One Person’s Historical Account of the “Kissing Dating Goodbye” Fad

I found the following story written on another blog at:

Account of Kissing Dating Goodbye

With permission I am posting it here. It gives one person’s perspective of the “kissing dating goodbye” fad that Harris spawned. I highlighted certain sentences in bold.

Anybody remember this book, I Kissed Dating Goodbye? I remember it very well. It was a very trendy evangelical book when I was in the Navigators and Campus Crusade back in 1998 and 1999. The basic thesis of the book is that dating is wrong, and that you shouldn’t even be alone with a member of the opposite sex until you are married. Thus, the author Joshua Harris distinguishes between dating, which is bad, and “courting,” which is good. The problem is that he doesn’t do a very good job of distinguishing between the two, and apparently he didn’t even follow his own advice, going on a “date” for bagels with the woman he is now married to. I wrote a fairly negative review of the book for Amazon.com, a review which just happens to be the first review most people see when they visit the book’s page on Amazon. I tried to be balanced in my review of the book, which I found superficial, and largely based on the personal negative dating experiences of the author.

My negative impression of the book developed because of what I witnessed before I ever read the book myself. It was all the rage in the evangelical circles I was a part of. You couldn’t go to any retreat, meeting, or whatever, without hearing about this book, and its philosophy, as if it really was the gospel. New converts to Christianity I knew often owned multiple copies of the book and would pass it out to anyone and everyone they met. People would go to dinner and a movie with someone of the opposite sex, but bend over backwards to call it anything but a “date,” because they had been taught, and believed, that “dating” is sinful. Of course, these new converts couldn’t tell you much about who Jesus was, or what he did for us, and hadn’t even begun to read the Bible, but they had the details of this book memorized. Perhaps I was cynical, but I often wondered how some people I knew could claim such sure knowledge of “biblical” love, without ever having opened a Bible.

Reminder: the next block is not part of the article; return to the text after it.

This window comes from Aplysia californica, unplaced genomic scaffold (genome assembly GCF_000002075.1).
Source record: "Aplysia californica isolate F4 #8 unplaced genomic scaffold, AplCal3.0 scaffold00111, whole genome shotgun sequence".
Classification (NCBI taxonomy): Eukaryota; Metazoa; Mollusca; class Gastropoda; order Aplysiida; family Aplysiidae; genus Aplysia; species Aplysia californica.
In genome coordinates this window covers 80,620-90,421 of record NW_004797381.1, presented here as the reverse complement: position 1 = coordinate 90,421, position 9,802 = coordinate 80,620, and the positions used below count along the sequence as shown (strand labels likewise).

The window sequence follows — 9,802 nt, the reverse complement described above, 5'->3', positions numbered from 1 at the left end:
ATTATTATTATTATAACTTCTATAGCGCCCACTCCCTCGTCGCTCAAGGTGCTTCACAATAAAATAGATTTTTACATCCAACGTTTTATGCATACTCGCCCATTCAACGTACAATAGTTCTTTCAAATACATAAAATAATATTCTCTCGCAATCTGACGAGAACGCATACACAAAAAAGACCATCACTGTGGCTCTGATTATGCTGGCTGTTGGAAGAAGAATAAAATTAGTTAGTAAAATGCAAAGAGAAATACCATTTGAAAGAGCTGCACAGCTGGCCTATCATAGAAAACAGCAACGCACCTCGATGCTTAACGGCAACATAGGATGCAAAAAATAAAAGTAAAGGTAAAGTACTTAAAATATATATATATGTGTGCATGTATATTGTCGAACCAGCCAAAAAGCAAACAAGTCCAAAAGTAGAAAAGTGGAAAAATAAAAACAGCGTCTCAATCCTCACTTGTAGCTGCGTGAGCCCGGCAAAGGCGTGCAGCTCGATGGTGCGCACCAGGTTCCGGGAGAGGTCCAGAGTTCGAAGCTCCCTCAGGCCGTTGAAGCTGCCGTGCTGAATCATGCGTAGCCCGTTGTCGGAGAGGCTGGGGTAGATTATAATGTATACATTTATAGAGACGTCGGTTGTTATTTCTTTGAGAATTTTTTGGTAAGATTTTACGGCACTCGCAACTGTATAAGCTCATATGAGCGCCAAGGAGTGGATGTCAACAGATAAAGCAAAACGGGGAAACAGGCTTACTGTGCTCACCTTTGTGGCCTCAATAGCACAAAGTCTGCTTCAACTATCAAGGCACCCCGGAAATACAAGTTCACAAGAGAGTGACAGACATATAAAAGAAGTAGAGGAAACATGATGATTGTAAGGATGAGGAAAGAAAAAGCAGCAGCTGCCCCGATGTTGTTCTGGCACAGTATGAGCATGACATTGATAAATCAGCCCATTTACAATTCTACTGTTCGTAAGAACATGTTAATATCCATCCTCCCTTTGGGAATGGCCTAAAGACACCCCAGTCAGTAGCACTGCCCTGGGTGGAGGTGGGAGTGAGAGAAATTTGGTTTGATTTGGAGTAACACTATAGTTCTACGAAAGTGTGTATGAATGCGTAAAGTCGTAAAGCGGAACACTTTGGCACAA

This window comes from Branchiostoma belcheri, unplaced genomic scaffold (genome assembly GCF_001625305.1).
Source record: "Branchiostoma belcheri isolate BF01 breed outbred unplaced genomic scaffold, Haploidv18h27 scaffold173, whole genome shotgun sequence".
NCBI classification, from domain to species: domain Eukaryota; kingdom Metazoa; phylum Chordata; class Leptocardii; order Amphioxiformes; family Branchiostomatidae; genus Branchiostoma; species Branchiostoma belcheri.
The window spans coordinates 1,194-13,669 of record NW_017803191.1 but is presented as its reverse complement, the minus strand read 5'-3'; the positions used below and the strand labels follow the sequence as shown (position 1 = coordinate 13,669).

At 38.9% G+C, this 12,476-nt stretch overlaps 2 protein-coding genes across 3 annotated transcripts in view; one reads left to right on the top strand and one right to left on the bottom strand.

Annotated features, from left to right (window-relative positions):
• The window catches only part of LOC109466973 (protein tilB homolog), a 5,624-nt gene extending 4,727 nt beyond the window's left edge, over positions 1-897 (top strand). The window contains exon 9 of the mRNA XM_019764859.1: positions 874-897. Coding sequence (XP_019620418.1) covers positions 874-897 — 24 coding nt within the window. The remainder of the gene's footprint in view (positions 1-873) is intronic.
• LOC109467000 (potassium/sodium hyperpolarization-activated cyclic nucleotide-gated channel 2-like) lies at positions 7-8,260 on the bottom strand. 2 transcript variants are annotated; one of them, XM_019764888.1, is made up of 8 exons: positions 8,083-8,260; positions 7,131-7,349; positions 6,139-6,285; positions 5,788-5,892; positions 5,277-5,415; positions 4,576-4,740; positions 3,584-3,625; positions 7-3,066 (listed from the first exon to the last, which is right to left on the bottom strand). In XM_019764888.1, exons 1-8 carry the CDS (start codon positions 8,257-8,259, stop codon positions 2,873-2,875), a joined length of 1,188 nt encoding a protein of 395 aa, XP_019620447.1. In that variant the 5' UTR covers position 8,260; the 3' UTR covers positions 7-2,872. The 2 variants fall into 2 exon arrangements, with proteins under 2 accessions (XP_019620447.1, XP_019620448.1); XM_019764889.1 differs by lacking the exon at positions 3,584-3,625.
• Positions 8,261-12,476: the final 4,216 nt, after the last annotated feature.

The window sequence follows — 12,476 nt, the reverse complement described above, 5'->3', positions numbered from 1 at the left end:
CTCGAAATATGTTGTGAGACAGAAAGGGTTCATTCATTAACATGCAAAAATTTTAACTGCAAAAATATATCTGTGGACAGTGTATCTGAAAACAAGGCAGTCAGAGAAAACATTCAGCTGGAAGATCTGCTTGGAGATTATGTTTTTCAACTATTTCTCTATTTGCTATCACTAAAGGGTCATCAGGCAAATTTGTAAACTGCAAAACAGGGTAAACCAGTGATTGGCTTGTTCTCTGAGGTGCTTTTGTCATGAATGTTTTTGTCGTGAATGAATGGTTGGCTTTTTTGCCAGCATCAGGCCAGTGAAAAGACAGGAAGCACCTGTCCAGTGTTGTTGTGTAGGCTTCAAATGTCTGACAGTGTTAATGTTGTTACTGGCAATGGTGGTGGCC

My review on Amazon.com doesn’t mention this, but Harris’ attitude toward love strikes me as rather Gnostic-like. Even something as mild as holding hands was seen as violating “biblical” principles of courtship, so people I knew literally were getting married within months of meeting, because they craved any type of physical contact with that person (and I am not talking about sinful contacts, but simply holding hands or being alone outside of a group). It created an environment that essentially said “before marriage, no contact, after marriage, do whatever you want,” or at least that is how I heard it presented. I certainly agree that physical contact before marriage must be kept within certain boundaries of chastity, but to suggest that an unmarried couple cannot even spend time alone denies people important bonding time, including time to pray together.